In this project I am therefore interested in lyric as an object that is both complicit with a range of suspect practices and postures (including a heavily hierarchized system of production and a reliance upon the “I”) and yet troubles those positions through a range of rhetorical devices and syntaxes, such as apostrophe, prosopopoeia, metaphor, and a reliance on interrogatives. In turn, I argue that those same devices and syntaxes are singularly well equipped to grapple with the improbably animate, the formerly animate, the inanimate, the dead: they offer, in other words, a profusion of strategies for relationality within a death-marked epoch. The project’s poets include Emily Dickinson, T. S. Eliot, Elizabeth Bishop, Sylvia Plath, Seamus Heaney, Lucille Clifton, Alice Oswald, Tracy K. Smith, Craig Santos Perez, and Mai Der Vang.
Academic Peer-Reviewed Articles
“Anthropocene Ethics and its Lapses: Lyric Eros, Racism, and the Example of Sylvia Plath’s Bees.” Under review.
Much recent work in ecology studies argues that eros decenters the human. Using Sylvia Plath’s bee poems as a case study, in this essay I argue that grappling with eros in poetry (often evoked, but rarely considered, in such discourse) yields an ecological ethics capable of contending with our ugliest ideologies. Although Plath’s poems are replete with interspecies desire, that desire is intertwined with racist rhetoric. To read Plath’s bee poems for an ethics of eros is to confront their racism. This essay argues that ethics in the Anthropocene requires this confrontation due to the Anthropocene’s entanglements with not only interspecies violence and destruction, but intra-species violence among humans including genocide and racism.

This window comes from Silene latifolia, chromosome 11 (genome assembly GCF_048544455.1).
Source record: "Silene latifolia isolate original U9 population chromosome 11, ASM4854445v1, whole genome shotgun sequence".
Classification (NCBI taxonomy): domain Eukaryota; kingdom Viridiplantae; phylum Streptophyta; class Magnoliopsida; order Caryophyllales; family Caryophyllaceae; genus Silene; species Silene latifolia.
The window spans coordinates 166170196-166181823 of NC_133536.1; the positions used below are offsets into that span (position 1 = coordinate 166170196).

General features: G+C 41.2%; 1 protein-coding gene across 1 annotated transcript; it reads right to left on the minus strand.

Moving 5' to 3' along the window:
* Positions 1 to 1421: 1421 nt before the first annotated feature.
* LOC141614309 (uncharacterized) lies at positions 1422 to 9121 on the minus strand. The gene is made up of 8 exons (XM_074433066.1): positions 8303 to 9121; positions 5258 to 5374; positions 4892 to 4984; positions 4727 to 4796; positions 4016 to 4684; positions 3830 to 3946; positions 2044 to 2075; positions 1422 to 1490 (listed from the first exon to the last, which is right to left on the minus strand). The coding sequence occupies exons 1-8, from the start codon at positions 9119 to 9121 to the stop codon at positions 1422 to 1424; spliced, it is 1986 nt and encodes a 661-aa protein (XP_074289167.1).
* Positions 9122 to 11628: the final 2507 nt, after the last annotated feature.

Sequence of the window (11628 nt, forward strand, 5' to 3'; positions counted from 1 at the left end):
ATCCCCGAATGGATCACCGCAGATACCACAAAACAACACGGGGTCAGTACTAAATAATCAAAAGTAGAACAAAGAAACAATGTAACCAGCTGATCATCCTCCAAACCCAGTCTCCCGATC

“No” (an essay on the keyword “no” in The Waste Land). In “Reading The Waste Land with the #MeToo Generation” (collection of essays). With Megan Quigley, Janine Utell, Erin Templeton, Michelle Taylor, Nancy Gish, Carrie Preston, and Ria Banerjee. Modernism/modernity PrintPlus 4.1 (March 2019). Open access.
In this cluster of essays for Modernism/modernity, each contributor selected a keyword to guide their examination of the relation between sexual violence in The Waste Land and our contemporary modes of attention to sexual violence, as in the #MeToo movement. My contribution uses the keyword “No” to consider how The Waste Land can help us complicate how rhetorics of certainty and rhetorics of ambiguity signify in the context of sexual assault. This publication is open-source: please follow the above link to read my essay, and please take a look at the cluster as a whole. This essay marks the genesis of my second academic book project, which will tackle, broadly, the problem of reading poetic texts that neither support nor unambiguously denounce gender-based violence, which I see as an outgrowth of long-standing literary debates regarding the ethics and affects of reading.